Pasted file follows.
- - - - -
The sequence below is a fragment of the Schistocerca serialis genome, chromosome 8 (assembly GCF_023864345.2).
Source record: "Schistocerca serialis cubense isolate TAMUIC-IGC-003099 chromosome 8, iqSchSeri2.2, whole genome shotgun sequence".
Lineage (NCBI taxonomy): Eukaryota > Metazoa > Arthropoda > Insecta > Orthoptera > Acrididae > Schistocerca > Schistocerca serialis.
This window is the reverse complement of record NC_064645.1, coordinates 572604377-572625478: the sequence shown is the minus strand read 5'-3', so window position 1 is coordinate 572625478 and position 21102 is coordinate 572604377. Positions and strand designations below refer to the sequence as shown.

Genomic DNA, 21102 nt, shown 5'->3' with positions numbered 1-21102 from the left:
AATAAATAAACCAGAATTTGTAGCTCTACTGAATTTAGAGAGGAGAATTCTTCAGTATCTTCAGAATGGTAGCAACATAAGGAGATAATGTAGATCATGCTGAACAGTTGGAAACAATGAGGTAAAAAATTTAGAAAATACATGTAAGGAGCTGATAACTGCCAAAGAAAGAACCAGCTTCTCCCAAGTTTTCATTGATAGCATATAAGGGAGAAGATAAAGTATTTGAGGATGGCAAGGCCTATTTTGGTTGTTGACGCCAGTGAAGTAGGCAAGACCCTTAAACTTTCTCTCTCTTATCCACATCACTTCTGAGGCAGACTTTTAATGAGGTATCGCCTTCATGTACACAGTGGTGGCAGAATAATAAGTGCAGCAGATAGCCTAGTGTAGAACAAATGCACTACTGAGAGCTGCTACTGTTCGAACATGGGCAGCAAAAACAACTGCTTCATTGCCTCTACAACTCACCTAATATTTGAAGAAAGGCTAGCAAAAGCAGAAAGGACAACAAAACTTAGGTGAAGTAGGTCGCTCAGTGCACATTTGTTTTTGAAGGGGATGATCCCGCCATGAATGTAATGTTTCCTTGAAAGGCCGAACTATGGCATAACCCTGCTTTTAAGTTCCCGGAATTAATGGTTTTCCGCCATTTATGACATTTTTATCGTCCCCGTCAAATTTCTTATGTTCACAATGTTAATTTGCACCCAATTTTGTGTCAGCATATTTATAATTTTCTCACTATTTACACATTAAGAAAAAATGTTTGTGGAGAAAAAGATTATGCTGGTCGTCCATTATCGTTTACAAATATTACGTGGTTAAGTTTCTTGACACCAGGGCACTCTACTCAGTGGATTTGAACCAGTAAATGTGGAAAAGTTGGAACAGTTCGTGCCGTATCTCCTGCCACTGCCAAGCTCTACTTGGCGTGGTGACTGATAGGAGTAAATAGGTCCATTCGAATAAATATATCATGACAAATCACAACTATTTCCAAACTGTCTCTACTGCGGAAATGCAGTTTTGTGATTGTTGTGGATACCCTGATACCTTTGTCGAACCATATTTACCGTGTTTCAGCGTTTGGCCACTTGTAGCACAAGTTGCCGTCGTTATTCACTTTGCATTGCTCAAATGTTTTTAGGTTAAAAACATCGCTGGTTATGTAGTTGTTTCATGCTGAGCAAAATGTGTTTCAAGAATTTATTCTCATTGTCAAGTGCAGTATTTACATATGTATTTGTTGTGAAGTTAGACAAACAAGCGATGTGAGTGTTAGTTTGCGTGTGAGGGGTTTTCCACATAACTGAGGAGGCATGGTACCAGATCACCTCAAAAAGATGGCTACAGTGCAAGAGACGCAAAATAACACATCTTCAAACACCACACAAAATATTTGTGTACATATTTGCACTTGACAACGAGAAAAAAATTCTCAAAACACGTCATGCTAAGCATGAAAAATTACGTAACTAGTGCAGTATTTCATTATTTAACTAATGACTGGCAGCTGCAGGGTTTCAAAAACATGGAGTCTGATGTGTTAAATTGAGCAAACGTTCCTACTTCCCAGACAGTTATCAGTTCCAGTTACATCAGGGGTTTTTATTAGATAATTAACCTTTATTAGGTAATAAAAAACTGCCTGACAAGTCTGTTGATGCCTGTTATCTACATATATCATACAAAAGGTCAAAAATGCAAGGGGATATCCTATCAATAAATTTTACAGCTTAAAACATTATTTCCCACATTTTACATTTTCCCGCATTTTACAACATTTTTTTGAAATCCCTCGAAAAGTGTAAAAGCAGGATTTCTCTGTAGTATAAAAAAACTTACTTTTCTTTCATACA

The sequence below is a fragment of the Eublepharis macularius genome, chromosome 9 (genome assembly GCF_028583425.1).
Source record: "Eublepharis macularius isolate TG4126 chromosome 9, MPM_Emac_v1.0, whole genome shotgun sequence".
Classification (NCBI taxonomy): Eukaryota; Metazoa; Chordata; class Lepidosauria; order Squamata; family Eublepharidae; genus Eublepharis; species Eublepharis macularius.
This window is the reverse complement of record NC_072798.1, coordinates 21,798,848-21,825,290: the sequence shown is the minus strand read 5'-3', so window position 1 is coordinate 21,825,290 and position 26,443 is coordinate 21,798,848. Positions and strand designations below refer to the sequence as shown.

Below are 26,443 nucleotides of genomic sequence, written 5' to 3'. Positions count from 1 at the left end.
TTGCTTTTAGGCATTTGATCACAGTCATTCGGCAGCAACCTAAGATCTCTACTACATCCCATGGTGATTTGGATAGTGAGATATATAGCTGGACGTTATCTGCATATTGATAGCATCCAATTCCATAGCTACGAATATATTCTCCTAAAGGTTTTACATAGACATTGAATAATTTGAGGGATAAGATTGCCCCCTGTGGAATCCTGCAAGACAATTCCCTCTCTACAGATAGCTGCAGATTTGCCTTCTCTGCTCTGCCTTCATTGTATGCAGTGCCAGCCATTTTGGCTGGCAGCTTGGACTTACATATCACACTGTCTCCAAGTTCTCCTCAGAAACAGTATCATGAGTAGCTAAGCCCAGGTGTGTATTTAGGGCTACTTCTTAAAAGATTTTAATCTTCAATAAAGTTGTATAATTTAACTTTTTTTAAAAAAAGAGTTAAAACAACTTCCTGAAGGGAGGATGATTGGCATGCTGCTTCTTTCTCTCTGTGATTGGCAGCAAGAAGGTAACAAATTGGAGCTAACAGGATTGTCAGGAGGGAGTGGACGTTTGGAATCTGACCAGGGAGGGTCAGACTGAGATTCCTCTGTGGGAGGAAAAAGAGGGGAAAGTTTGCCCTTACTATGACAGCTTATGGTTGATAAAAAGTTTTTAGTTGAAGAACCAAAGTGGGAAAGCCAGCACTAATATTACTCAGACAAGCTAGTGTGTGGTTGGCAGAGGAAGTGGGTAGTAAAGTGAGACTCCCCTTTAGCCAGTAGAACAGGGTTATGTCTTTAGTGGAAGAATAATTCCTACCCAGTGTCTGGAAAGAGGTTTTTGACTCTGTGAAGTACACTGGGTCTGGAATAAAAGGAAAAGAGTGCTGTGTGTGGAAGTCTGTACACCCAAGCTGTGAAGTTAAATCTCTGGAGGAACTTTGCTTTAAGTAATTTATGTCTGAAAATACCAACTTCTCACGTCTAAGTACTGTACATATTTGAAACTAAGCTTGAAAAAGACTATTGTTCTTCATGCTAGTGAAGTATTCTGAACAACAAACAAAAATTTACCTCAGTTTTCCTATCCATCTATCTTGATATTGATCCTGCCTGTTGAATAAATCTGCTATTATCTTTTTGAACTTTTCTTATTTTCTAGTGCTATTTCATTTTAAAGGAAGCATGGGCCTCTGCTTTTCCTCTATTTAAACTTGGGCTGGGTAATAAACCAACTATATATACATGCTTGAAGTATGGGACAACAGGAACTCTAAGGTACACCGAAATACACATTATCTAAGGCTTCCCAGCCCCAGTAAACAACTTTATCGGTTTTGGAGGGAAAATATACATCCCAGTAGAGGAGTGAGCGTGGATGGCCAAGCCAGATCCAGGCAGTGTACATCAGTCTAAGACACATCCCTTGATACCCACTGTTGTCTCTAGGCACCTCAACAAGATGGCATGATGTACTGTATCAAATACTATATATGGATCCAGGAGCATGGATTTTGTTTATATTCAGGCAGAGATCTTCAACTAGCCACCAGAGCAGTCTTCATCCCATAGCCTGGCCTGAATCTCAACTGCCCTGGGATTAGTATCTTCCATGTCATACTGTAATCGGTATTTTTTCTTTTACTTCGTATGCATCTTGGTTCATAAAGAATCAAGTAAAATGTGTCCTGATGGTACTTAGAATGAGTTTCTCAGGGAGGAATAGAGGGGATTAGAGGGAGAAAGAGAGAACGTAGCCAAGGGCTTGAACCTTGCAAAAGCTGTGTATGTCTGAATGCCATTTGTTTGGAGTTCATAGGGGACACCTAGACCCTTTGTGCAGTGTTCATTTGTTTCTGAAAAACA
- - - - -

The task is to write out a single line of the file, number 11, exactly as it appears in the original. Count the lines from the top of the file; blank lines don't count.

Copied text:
Below are 26,443 nucleotides of genomic sequence, written 5' to 3'. Positions count from 1 at the left end.